Unlike other vehicles, bicyclists don’t have a horn to identify themselves in a situation where a distracted driver poses damage to them.

Autonomous cars will eliminate the risk of distracted human drivers, and replace roadways with systems that regularly observe and react to the environment.

5. No More Blind Spots

Every car has blind spots where the driver is unable to observe a particular area in their surrounding.

These blind spots vary based on the make and model of a car, and the size and sitting position of the driver in a vehicle. Blind spots pose a significant danger to surrounding vehicles and non-motorists because drivers are not able to observe and react accordingly if a bicyclist is present in their blind spot.

Autonomous cars will have a full 360-degree view of their surroundings with advanced cameras and other sensory devices. This technology will provide constant and accurate information to the onboard systems to help the vehicle make quick decisions to preserve the safety of our public roads.

Bicyclist Safety Not Guaranteed

While autonomous car technology could improve the wellbeing of bicyclists sharing the road with vehicles, some analysts worry that self-driving cars would pose additional risks for bicyclists and pedestrians.

The reason that some people predict autonomous vehicle technology could pose additional risks to their surroundings is that today’s technology is susceptible to system failures, cyber terrorism, and risky behavior from drivers who depend too heavily on automated systems.

The safety of non-occupants of an autonomous car depends on the type of system and model of vehicle sharing public roads. Since there is no standard system to ensure automakers adhere to similar safety features, many bicyclists worry their safety could be left to inferior technology.

Another issue threatening the security of bicyclists operating alongside autonomous vehicles on public roads is the current state of our roadways.

Many city roads are poorly maintained, and this type of environment creates an awkward situation for autonomous cars who must react to potholes and large cracks in the road.

If a bicyclist is riding next to an autonomous car and the vehicle detects a large pothole, it will react and could swerve into the bicycles to prevent additional damage to the car or surrounding infrastructure.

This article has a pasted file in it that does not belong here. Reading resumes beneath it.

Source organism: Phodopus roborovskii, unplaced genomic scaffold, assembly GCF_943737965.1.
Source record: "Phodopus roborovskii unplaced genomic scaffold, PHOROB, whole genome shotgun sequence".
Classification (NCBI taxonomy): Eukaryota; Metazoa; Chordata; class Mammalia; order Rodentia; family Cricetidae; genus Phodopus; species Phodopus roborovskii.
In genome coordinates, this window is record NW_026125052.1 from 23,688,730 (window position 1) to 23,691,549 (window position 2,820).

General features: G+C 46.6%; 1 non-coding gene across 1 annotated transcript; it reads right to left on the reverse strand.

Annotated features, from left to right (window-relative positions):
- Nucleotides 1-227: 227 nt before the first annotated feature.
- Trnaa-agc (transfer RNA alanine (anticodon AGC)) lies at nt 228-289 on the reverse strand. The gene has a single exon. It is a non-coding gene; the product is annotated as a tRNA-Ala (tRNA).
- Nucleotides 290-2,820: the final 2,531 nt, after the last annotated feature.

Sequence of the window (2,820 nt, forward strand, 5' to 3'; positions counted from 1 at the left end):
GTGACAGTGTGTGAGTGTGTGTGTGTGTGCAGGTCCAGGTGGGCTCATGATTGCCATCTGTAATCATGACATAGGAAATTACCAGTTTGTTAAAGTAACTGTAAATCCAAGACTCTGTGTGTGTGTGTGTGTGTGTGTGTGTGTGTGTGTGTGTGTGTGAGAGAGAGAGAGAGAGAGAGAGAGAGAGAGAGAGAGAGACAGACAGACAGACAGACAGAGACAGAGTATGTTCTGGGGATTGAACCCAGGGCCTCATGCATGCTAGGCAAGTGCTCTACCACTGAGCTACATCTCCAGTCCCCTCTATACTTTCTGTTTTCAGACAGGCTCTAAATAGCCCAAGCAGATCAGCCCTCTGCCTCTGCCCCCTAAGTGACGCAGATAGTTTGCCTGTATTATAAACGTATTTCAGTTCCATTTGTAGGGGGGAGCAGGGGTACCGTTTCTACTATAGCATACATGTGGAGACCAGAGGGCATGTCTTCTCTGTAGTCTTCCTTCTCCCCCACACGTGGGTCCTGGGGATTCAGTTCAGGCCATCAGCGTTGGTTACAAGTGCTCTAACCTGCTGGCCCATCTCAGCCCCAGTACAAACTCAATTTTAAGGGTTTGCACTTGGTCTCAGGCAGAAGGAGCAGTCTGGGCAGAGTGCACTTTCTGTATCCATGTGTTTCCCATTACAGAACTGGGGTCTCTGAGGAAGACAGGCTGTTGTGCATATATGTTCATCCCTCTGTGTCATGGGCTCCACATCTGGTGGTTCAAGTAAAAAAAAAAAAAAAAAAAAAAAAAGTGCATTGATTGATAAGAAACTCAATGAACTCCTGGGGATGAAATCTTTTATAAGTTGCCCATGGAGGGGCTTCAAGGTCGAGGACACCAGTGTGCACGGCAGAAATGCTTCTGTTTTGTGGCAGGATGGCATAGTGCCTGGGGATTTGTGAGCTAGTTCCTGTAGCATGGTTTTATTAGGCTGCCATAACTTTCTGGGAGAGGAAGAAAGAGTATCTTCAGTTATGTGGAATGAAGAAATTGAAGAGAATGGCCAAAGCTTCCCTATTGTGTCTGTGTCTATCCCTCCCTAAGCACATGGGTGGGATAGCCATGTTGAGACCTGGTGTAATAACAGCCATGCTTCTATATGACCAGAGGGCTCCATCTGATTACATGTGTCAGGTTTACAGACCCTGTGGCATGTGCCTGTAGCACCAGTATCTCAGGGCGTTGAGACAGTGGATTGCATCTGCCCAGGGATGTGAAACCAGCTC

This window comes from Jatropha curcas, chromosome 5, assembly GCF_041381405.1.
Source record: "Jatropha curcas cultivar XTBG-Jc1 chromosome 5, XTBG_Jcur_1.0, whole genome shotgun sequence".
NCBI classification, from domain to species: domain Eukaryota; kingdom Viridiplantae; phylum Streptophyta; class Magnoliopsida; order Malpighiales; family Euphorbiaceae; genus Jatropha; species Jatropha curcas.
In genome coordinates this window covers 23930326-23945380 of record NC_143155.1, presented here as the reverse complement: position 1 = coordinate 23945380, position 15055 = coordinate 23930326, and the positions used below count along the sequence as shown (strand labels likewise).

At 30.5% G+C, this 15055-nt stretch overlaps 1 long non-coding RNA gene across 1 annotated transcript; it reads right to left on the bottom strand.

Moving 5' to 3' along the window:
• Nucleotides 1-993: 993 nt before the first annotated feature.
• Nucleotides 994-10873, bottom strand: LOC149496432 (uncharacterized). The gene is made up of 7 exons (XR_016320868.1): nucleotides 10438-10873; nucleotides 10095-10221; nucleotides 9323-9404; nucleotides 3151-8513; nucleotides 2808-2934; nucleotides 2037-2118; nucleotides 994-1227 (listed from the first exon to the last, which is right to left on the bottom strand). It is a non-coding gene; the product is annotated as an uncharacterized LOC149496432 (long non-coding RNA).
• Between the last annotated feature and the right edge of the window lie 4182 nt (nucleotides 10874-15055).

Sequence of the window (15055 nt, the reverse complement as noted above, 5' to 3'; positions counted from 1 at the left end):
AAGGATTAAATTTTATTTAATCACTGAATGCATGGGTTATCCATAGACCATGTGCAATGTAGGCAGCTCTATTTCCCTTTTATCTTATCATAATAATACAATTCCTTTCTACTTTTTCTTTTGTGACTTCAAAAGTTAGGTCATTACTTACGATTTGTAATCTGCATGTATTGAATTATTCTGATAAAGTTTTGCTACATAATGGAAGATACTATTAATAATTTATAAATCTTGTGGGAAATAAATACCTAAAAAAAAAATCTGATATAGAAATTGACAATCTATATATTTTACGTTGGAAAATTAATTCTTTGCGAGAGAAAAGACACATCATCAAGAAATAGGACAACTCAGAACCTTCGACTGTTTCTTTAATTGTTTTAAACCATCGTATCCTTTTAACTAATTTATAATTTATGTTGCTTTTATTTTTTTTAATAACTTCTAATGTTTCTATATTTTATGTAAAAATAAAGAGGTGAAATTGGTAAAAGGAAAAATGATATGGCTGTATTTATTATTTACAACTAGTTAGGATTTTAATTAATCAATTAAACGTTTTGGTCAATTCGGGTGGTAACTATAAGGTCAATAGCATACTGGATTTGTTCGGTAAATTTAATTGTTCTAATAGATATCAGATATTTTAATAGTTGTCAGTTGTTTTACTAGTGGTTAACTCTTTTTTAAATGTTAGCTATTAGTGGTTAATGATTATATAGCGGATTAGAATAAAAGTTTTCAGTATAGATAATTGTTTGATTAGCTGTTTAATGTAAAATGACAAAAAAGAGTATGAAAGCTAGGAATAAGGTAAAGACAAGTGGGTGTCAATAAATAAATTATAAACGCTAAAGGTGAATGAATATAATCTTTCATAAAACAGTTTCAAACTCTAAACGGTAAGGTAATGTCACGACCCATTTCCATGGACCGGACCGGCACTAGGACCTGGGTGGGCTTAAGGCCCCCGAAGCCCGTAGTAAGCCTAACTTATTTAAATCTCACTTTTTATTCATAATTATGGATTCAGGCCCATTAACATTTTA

Finally, bicyclists could be the biggest threat to the safety of non-motorists on the roads.

Even if every car in the United States is a self-driving car, it still leaves human error on the part of the bicyclist. Unless we find a way to convert bikes to use autonomous technology (which would defeat the purpose of a bike), we will always have the variable of human error.

Using Technology To Improve Public Safety

As we continue forward with the goal of public safety, our cities must be built in a way to accommodate autonomous cars. This technology must be developed in a way to integrate with the current mix of traffic, including the well-being of non-motorists and other vehicles alike.

Our politicians will have to work proactively to develop the legal framework needed to push the advancement of technology while also maintaining the underlying public good.

When it comes to safety, autonomous cars could reduce risks for people who can afford the new technology.

Since the new self-driving car systems will disrupt transportations as we know it today, we need to ensure our roads are safer for both other vehicles and non-motorists like bicyclists.

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Author: Chris Giarratana

Chris is a Digital Media Strategy Consultant in Orlando, FL who specializes in developing marketing strategies for small businesses, researching emerging technologies, and enjoys studying transportation issues.